Continental Illinois National Bank, which may have bought as much as $200 million in bad loans from the failed Penn Square National Bank, yesterday fired one bank official and disciplined others following an internal investigation.

The giant Chicago bank cut back the authority of its top lending officer, who until last month was considered a leading candidate to be the bank's chairman within a few years, and fired John R. Lytle, 47, the officer in charge of energy lending in the Southwest who dealt directly with Penn Square.

Lytle had obtained a mortgage loan from Penn Square to buy a house in a Chicago suburb, according to officials of the failed Oklahoma City bank. A senior official at Continental said in an interview yesterday that Lytle's conduct "raised ethical questions."

Lytle later issued a statement charging that the bank was "trying to make me and the others scapegoats for the Penn Square debacle."

All told, the nation's biggest commercial lender made about a dozen personnel changes as a result of its six-week investigation of the Penn Square affair, and other actions may follow as the investigation continues. The results of that investigation are not expected until late fall or early winter, bank sources said.

"Our investigation has shown that strong measures must be taken to reinforce both the discipline and the management structure of Continental," said Roger E. Anderson, bank chairman.

Continental, the nation's sixth-largest bank, has followed an aggressive lending strategy that has left it with $1.3 billion in "nonperforming" loans that are not being repaid on schedule or involve other problems. It reported a $61 million net loss for the second quarter, largely because of the Penn Square collapse.

Executive Vice President George R. Baker, who is the bank's chief lending officer, was given a public "slap on the wrist," as a senior Continental official characterized it. He lost control over a division of 800 employes with the responsibility for servicing and documenting loans, including international and domestic business lending, made by Baker's subordinates. Baker retains control over most of the bank's lending.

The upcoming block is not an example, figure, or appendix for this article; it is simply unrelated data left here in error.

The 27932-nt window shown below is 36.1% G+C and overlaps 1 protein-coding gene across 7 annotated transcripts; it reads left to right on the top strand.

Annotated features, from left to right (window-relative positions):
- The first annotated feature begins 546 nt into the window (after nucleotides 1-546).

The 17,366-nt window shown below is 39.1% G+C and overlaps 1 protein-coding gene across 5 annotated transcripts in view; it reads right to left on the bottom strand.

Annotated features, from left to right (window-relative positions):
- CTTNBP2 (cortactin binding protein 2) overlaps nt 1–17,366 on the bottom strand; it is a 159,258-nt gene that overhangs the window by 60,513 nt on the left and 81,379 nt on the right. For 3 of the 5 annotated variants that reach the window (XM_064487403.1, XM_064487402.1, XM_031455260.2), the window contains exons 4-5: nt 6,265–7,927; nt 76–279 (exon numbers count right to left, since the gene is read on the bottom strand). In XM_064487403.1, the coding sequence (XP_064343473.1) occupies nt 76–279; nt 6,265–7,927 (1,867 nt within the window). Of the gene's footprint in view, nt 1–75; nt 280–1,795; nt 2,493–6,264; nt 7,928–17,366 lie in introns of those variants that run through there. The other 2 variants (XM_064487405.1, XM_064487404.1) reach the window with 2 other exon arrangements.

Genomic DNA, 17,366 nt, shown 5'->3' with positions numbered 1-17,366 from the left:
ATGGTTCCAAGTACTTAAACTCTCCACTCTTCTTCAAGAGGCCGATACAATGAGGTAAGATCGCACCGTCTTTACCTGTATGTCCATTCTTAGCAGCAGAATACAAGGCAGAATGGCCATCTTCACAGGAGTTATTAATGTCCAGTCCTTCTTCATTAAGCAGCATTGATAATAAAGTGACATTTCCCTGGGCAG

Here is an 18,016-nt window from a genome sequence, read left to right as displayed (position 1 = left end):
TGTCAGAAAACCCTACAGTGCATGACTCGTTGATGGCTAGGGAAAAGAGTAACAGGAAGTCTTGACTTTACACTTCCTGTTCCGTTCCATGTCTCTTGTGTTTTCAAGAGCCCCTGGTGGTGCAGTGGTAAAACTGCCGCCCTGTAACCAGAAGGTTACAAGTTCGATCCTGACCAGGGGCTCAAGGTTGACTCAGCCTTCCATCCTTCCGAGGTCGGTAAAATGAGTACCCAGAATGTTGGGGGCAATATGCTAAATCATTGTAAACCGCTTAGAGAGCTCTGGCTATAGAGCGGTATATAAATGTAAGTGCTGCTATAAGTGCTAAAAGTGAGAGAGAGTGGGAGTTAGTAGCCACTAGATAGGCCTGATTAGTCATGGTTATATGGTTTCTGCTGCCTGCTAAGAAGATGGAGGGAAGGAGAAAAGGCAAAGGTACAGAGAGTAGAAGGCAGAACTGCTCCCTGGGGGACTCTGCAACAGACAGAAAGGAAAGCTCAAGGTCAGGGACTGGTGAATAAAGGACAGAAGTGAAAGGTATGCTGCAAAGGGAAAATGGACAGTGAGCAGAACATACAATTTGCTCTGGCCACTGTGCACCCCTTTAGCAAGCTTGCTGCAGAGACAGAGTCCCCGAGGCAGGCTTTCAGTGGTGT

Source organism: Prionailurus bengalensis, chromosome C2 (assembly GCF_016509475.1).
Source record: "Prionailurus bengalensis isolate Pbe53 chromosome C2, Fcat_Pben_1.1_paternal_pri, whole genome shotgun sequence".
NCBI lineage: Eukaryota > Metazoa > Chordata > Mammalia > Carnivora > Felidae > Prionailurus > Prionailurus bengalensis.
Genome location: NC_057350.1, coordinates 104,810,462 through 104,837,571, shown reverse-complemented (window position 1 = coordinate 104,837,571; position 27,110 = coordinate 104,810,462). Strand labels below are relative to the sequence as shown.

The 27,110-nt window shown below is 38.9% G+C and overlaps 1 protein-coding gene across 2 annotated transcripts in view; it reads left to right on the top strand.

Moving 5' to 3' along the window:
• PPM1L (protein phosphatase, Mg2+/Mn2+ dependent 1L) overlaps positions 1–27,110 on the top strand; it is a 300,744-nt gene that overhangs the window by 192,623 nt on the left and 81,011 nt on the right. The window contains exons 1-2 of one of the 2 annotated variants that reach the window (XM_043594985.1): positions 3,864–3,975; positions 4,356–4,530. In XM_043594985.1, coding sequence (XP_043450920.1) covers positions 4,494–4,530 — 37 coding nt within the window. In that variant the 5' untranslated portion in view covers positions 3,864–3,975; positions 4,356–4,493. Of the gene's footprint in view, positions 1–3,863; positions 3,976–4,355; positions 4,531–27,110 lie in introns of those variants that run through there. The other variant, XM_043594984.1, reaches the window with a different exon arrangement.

Baker, 53, was considered a leading candidate to succeed Continental Chairman Roger Anderson, who will retire in a few years. Sources said the Penn Square fiasco would raise a serious barrier to Baker's advancement.

But the status of Gail M. Melick, executive vice-president for operations and management services, was enhanced by yesterday's shuffles. Melick had control over the servicing division until several years ago, when it was transferred to Baker in a "decentralization" move. Yesterday, Melick regained control over the division.

Along with Melick and Baker, the other chief contender for the top job at Continental, is executive Vice President David Taylor, who is the treasurer and chief funding officer. He was not involved in any of the Penn Square problems.

Continental bought more than $1 billion of loans originally made by Penn Square to oil and gas companies, mainly in Oklahoma and Texas. Other major banks -- including Chase Manhattan, Seattle First and Michigan National -- also were caught up in the Penn Square fiasco.

Chase, which reported a $16 million second-quarter loss because of the failure of its client Drysdale Government Securities Inc. in May, already has fired or demoted 10 officials for their role in Drsydale and Penn Square.

In addition to announcing the dismissal of Lytle, Continental disclosed the resignations of other officers. John A. Redding, who was head of the oil and gas group, retired yesterday and was succeeded by senior vice president Garry Scheuring, who has overseen Continental's loans to troubled International Harvester Co. Gerald Bergman, executive vice president in charge of the special industries department -- which controlled oil and gas lending -- left the bank. He was succeeded by John E. Porta.

Continental also accepted the resignation of the vice-president in charge of the group that directly lent money to Penn Square, and moved the bank's auditor to a new position. The head of the bank's loan administration division opted to retire.